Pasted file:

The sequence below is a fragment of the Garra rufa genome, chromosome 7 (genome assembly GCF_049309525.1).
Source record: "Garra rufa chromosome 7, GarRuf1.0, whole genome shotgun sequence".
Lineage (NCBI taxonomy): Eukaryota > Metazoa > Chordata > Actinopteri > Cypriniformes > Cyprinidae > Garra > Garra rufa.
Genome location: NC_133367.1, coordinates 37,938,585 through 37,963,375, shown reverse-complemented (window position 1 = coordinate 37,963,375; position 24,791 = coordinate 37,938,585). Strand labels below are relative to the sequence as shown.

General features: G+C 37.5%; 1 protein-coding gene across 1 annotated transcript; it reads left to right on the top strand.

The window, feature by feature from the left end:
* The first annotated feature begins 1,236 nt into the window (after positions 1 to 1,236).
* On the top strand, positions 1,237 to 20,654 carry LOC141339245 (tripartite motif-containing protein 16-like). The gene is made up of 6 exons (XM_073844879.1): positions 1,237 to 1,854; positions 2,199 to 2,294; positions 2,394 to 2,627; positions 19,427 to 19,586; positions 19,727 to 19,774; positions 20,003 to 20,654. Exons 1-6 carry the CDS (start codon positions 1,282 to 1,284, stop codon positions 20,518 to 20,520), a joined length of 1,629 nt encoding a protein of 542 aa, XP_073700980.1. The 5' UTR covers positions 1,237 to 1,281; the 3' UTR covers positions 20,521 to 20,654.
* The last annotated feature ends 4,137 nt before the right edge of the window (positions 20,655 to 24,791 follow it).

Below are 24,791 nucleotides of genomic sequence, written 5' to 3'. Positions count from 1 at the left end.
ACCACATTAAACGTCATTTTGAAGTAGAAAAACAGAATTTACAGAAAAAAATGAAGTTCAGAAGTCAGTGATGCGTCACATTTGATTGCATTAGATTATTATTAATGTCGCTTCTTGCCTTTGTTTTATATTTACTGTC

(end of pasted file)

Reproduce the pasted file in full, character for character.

The sequence below is a fragment of the Garra rufa genome, chromosome 7 (genome assembly GCF_049309525.1).
Source record: "Garra rufa chromosome 7, GarRuf1.0, whole genome shotgun sequence".
Lineage (NCBI taxonomy): Eukaryota > Metazoa > Chordata > Actinopteri > Cypriniformes > Cyprinidae > Garra > Garra rufa.
Genome location: NC_133367.1, coordinates 37,938,585 through 37,963,375, shown reverse-complemented (window position 1 = coordinate 37,963,375; position 24,791 = coordinate 37,938,585). Strand labels below are relative to the sequence as shown.

General features: G+C 37.5%; 1 protein-coding gene across 1 annotated transcript; it reads left to right on the top strand.

The window, feature by feature from the left end:
* The first annotated feature begins 1,236 nt into the window (after positions 1 to 1,236).
* On the top strand, positions 1,237 to 20,654 carry LOC141339245 (tripartite motif-containing protein 16-like). The gene is made up of 6 exons (XM_073844879.1): positions 1,237 to 1,854; positions 2,199 to 2,294; positions 2,394 to 2,627; positions 19,427 to 19,586; positions 19,727 to 19,774; positions 20,003 to 20,654. Exons 1-6 carry the CDS (start codon positions 1,282 to 1,284, stop codon positions 20,518 to 20,520), a joined length of 1,629 nt encoding a protein of 542 aa, XP_073700980.1. The 5' UTR covers positions 1,237 to 1,281; the 3' UTR covers positions 20,521 to 20,654.
* The last annotated feature ends 4,137 nt before the right edge of the window (positions 20,655 to 24,791 follow it).

Below are 24,791 nucleotides of genomic sequence, written 5' to 3'. Positions count from 1 at the left end.
ACCACATTAAACGTCATTTTGAAGTAGAAAAACAGAATTTACAGAAAAAAATGAAGTTCAGAAGTCAGTGATGCGTCACATTTGATTGCATTAGATTATTATTAATGTCGCTTCTTGCCTTTGTTTTATATTTACTGTC